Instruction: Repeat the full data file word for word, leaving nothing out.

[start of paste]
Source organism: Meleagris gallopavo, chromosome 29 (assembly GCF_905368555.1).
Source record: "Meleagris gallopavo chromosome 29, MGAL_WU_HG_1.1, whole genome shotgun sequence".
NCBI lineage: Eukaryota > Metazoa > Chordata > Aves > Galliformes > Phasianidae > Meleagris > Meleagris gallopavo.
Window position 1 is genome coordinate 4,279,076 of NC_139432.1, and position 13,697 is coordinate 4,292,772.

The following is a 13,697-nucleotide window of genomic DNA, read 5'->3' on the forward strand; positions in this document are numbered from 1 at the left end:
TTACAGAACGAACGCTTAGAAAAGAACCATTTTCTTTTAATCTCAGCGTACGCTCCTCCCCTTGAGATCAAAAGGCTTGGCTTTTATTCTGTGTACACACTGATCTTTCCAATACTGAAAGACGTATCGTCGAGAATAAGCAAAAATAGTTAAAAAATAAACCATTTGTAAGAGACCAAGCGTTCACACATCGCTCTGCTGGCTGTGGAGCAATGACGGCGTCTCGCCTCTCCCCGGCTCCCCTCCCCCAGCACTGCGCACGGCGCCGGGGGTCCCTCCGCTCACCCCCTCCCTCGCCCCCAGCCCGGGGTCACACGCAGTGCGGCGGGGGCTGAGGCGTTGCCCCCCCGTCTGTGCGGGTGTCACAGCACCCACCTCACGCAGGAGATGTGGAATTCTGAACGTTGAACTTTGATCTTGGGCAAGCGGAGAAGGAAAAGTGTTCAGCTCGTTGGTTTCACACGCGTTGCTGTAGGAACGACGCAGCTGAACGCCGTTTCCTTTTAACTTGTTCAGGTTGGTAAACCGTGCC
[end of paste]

Source organism: Meleagris gallopavo, chromosome 29 (assembly GCF_905368555.1).
Source record: "Meleagris gallopavo chromosome 29, MGAL_WU_HG_1.1, whole genome shotgun sequence".
NCBI lineage: Eukaryota > Metazoa > Chordata > Aves > Galliformes > Phasianidae > Meleagris > Meleagris gallopavo.
Window position 1 is genome coordinate 4,279,076 of NC_139432.1, and position 13,697 is coordinate 4,292,772.

The following is a 13,697-nucleotide window of genomic DNA, read 5'->3' on the forward strand; positions in this document are numbered from 1 at the left end:
TTACAGAACGAACGCTTAGAAAAGAACCATTTTCTTTTAATCTCAGCGTACGCTCCTCCCCTTGAGATCAAAAGGCTTGGCTTTTATTCTGTGTACACACTGATCTTTCCAATACTGAAAGACGTATCGTCGAGAATAAGCAAAAATAGTTAAAAAATAAACCATTTGTAAGAGACCAAGCGTTCACACATCGCTCTGCTGGCTGTGGAGCAATGACGGCGTCTCGCCTCTCCCCGGCTCCCCTCCCCCAGCACTGCGCACGGCGCCGGGGGTCCCTCCGCTCACCCCCTCCCTCGCCCCCAGCCCGGGGTCACACGCAGTGCGGCGGGGGCTGAGGCGTTGCCCCCCCGTCTGTGCGGGTGTCACAGCACCCACCTCACGCAGGAGATGTGGAATTCTGAACGTTGAACTTTGATCTTGGGCAAGCGGAGAAGGAAAAGTGTTCAGCTCGTTGGTTTCACACGCGTTGCTGTAGGAACGACGCAGCTGAACGCCGTTTCCTTTTAACTTGTTCAGGTTGGTAAACCGTGCC